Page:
Psychological withdrawal symptoms can vary in intensity and severity, depending on the type of hallucinogen abused. Regardless how severe your case might be, there are addiction centres that can keep you safe and help effectively manage the strains of withdrawal with expert assistance. A variety of drug rehabilitation programmes are available, and clinics offer assistance that’s best suited to your needs.

Long-term hallucinogen withdrawal symptoms

If not professionally managed, the withdrawal symptoms associated with stopping hallucinogens usage can be far-reaching. The National Institute on Drug Abuse states that in circumstances where individuals have abused hallucinogens for a long time, they may suffer from extensive brain damage, which may linger for years after the abuser has stopped using the drug.

In some scenarios, a hallucinogen abuser might develop HPPD, which can lead to long-term residual hallucinogen withdrawal symptoms, which can go on for years– even after the use of hallucinogens has stopped. Symptoms of HPPD include:

  • Episodes of hallucinations and random flashbacks
  • Delusions
  • Paranoia
  • Schizophrenia-like symptoms

Because the above symptoms are quite complicated, they can severely impair a recovering hallucinogen abuser’s ability to cope with everyday life. With proper management and professional guidance from specialists, a full and healthy recovery is certainly possible.

How to ease hallucinogen addiction withdrawal symptoms?

Hallucinogen addiction withdrawal symptoms can be quite uncomfortable if not properly managed by qualified individuals in the right setting. To make overcoming addiction and its withdrawal symptoms as easy as possible, it is highly recommended that you put yourself in the care of experts who have the tools and competence to keep you safe and comfortable throughout the duration of your withdrawal process.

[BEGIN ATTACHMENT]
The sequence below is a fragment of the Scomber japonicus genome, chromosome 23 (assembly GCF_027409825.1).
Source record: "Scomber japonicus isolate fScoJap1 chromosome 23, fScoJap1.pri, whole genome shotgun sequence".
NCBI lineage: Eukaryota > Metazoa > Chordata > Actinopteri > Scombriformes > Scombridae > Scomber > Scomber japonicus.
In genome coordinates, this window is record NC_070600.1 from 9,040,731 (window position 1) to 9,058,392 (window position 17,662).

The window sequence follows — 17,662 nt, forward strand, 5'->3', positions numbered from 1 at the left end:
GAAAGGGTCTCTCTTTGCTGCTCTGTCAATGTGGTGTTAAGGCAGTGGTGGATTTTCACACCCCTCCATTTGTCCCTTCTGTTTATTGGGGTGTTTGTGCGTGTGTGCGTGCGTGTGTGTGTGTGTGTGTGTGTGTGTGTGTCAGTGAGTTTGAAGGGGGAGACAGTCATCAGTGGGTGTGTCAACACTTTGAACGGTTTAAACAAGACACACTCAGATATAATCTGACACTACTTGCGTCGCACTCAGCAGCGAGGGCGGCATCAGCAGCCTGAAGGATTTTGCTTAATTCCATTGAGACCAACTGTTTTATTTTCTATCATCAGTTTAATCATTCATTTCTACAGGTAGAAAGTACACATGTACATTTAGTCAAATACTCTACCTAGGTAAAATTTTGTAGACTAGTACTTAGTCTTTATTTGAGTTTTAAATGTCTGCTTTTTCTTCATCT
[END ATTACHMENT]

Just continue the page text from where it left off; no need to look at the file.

If you are using hallucinogens such as LSD, it might be possible to quit the drug safely without worrying about physical withdrawal symptoms. Regardless what sort of hallucinogen you’re using, psychological symptoms are still something you have to worry about, as you have to overcome your mental dependence on the abused drug.

Activities such as professional counselling, support and therapy can all help with easing the trauma of overcoming the withdrawal symptoms of hallucinogens. There are options concerning rehabilitation centres that provide such supportive care and easy access to therapy that will assist you in getting past the withdrawal stage.

For people who experience more severe withdrawal symptoms, such as panic attacks or a ‘bad trip’, being alone or far from professional care can be quite dangerous. If medical help is close at hand in such situations, you can be administered a fast-acting benzodiazepine, like Triazolam or Diazepam, to calm you down. In other scenarios, different treatment such as the use of an antipsychotic tranquiliser like Thorazine might be needed to ease the withdrawal symptoms by lessening the intensity of the adverse reaction.

Can hallucinogen withdrawal symptoms be fatal?

There are various types of hallucinogens available and the potency and effect of each one vary. The more powerful the drug is (and the more intense its effects), the more dangerous it likely is if overly abused or if the user has an adverse reaction to it.

How intense the withdrawal symptoms of a hallucinogen will be is strongly dependent on the potency of the drug itself, how long it has been abused for, and the physiology of the abuser. In most cases, hallucinogenic drugs are not associated with fatal withdrawal symptoms.